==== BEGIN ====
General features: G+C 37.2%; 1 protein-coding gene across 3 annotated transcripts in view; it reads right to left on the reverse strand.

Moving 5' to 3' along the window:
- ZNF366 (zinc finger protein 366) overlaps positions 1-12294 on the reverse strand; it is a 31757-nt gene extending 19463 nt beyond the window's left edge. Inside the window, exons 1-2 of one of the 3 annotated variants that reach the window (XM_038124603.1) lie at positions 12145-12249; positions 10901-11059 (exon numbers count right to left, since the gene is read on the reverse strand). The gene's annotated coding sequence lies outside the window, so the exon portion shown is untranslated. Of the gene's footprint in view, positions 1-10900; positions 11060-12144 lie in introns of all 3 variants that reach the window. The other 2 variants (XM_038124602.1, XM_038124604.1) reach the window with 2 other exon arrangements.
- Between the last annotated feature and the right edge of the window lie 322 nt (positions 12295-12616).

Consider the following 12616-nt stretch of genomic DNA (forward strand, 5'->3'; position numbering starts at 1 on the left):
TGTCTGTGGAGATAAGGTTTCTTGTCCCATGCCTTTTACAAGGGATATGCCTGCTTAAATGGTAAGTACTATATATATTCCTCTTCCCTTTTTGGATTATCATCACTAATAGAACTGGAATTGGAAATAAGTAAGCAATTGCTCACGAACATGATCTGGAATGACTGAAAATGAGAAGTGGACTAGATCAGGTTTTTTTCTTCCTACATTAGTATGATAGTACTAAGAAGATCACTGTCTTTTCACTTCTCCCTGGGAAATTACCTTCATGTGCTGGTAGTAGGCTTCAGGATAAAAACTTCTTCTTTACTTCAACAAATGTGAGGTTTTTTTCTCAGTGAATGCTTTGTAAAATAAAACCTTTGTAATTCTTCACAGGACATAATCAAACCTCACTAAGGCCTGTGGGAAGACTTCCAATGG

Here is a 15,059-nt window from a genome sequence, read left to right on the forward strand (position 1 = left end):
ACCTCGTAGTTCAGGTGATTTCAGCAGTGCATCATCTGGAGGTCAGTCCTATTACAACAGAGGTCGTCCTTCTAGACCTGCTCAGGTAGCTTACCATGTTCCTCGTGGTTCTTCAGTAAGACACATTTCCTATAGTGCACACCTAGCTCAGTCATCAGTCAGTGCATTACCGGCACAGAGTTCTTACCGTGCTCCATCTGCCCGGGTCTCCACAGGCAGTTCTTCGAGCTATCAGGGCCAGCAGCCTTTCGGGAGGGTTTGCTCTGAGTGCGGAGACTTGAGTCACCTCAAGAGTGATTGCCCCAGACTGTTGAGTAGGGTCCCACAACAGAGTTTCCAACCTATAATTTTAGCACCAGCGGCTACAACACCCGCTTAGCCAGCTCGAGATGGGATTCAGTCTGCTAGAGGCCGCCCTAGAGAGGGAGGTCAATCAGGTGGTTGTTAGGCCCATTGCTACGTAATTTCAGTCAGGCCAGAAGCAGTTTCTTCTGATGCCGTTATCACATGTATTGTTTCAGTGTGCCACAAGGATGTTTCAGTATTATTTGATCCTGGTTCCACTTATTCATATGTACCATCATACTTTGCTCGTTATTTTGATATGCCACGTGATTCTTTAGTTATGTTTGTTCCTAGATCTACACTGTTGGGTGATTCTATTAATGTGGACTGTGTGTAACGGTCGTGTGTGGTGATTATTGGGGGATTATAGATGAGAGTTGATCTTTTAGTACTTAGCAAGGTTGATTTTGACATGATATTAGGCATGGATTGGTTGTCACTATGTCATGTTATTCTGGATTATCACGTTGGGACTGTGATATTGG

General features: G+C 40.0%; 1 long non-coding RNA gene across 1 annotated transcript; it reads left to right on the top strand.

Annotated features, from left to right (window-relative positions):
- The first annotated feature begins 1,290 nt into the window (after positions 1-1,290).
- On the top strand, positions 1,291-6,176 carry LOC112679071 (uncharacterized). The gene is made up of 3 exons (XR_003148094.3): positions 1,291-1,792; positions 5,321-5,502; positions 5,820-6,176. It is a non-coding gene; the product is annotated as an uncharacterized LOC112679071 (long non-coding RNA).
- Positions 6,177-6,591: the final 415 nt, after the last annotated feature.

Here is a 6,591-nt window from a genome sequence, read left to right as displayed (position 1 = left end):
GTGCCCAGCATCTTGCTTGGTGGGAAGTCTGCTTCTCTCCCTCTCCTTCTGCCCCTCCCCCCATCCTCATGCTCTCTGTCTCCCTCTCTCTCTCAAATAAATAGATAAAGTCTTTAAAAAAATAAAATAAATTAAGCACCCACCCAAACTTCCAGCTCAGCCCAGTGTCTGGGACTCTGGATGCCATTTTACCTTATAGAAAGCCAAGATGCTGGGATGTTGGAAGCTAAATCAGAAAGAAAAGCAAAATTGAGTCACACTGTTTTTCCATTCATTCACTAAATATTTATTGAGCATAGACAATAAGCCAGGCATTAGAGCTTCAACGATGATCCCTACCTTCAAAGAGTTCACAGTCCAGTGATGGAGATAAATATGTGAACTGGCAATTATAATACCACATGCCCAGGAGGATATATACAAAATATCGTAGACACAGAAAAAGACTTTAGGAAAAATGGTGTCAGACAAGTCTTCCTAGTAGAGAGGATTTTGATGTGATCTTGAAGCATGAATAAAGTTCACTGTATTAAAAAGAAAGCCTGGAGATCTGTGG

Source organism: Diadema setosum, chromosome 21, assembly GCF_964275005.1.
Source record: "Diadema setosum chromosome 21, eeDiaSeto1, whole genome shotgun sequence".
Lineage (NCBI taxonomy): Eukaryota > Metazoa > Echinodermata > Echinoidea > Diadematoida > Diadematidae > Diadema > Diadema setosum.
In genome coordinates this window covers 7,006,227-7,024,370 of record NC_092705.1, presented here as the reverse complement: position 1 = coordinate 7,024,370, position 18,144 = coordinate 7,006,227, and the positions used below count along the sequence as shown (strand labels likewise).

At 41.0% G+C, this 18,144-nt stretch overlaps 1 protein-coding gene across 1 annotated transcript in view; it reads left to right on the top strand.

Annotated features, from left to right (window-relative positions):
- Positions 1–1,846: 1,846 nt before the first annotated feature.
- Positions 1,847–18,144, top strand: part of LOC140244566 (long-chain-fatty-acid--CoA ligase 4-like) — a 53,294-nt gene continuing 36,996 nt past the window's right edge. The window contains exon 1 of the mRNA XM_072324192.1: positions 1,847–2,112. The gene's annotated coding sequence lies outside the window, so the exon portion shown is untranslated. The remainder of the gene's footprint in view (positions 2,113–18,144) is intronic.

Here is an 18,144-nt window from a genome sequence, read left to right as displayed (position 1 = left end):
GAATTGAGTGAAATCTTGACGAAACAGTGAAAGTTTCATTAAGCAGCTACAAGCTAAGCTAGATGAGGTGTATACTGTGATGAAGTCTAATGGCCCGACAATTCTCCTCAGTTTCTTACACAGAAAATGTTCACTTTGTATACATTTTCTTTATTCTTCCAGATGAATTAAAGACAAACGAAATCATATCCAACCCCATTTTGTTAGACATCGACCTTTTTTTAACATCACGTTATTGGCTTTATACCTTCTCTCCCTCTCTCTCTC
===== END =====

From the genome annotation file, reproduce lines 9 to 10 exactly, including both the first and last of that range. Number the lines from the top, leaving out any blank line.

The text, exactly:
General features: G+C 40.0%; 1 long non-coding RNA gene across 1 annotated transcript; it reads left to right on the top strand.

Annotated features, from left to right (window-relative positions):